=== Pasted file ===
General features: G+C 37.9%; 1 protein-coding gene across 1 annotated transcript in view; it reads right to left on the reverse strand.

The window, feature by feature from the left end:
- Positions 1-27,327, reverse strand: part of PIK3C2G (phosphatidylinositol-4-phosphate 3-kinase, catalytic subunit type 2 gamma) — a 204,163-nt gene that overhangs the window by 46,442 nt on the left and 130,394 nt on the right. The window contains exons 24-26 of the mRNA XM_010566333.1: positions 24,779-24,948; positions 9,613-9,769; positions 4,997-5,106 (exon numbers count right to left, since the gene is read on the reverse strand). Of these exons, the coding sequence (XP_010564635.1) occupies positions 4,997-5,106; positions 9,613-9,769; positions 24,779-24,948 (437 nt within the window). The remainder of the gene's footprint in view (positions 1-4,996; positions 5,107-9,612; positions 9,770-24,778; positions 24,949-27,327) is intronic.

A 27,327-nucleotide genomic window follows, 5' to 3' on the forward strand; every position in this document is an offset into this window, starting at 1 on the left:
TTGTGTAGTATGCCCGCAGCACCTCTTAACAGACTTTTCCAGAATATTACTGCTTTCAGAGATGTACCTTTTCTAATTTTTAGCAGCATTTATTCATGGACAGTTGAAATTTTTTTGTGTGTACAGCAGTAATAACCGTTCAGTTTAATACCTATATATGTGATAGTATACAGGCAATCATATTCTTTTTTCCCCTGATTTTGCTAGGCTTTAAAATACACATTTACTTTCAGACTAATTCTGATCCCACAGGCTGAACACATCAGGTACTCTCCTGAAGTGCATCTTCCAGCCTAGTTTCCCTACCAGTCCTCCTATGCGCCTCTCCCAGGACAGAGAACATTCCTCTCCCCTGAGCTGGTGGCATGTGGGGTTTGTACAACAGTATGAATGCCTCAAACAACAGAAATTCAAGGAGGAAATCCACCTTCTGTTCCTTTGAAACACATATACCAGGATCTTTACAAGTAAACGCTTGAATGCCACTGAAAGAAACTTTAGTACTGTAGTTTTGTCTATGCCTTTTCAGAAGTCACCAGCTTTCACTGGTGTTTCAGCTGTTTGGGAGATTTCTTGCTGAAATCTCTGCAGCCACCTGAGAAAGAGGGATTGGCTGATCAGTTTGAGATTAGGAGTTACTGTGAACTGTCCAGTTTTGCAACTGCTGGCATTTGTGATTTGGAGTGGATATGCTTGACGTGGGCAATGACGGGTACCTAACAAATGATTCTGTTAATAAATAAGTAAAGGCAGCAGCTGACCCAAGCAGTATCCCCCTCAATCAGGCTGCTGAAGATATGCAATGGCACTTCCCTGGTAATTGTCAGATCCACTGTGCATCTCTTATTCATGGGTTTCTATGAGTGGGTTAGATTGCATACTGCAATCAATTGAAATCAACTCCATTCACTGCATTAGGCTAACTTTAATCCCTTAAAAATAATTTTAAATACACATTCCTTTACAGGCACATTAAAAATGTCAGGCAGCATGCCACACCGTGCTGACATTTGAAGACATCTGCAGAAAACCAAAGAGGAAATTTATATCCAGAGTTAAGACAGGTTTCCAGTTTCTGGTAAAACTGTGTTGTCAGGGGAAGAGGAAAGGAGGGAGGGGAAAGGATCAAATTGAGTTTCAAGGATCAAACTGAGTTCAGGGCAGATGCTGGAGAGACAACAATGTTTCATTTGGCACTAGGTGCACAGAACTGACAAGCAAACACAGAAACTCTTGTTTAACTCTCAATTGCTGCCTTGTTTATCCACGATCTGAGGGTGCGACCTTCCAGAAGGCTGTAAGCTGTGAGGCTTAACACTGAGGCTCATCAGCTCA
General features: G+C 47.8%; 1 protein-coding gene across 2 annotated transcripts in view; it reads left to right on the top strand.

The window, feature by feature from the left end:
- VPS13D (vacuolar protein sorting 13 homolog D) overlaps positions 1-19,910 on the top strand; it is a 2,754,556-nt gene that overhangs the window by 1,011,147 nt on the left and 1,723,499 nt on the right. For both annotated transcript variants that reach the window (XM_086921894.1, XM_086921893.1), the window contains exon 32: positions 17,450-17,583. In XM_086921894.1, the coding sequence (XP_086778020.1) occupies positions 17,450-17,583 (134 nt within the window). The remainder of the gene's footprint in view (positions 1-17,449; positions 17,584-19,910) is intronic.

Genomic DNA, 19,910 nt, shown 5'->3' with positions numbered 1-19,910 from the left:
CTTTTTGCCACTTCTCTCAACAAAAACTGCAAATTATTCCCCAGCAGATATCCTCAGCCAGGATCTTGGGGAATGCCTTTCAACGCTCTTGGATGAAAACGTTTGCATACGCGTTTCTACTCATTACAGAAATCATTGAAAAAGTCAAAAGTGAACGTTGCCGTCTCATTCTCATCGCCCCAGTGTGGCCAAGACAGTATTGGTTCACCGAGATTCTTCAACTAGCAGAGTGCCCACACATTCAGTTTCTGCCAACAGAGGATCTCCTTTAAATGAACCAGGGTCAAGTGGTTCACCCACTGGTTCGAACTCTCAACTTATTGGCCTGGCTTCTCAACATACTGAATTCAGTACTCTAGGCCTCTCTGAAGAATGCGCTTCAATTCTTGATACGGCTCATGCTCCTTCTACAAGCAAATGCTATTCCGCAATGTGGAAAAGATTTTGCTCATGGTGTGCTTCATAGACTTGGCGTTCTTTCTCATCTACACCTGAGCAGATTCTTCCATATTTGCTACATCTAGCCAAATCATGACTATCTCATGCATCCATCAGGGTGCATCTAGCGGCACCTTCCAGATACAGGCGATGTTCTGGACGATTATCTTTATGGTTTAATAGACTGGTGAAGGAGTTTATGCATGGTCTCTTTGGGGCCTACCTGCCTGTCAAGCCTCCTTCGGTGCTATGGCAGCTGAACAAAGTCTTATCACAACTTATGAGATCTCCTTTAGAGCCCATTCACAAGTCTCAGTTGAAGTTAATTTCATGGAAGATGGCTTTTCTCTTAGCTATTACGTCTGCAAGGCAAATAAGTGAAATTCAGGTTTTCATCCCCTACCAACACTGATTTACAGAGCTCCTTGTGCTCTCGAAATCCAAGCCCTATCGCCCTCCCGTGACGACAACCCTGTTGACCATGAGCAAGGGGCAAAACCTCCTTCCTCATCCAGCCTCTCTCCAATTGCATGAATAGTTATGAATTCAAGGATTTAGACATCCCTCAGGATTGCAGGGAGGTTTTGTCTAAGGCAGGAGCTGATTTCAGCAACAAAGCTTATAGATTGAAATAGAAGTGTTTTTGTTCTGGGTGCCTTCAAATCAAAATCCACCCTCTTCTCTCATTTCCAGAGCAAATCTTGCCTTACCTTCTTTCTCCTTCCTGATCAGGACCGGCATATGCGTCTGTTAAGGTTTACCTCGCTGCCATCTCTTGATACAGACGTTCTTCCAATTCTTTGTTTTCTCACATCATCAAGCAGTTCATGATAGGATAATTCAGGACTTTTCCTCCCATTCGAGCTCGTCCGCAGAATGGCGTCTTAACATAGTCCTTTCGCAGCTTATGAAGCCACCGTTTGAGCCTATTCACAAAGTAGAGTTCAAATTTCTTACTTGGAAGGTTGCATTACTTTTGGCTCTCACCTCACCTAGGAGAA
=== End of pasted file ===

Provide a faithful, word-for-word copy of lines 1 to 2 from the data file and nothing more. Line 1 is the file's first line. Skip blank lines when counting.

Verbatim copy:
General features: G+C 37.9%; 1 protein-coding gene across 1 annotated transcript in view; it reads right to left on the reverse strand.

The window, feature by feature from the left end: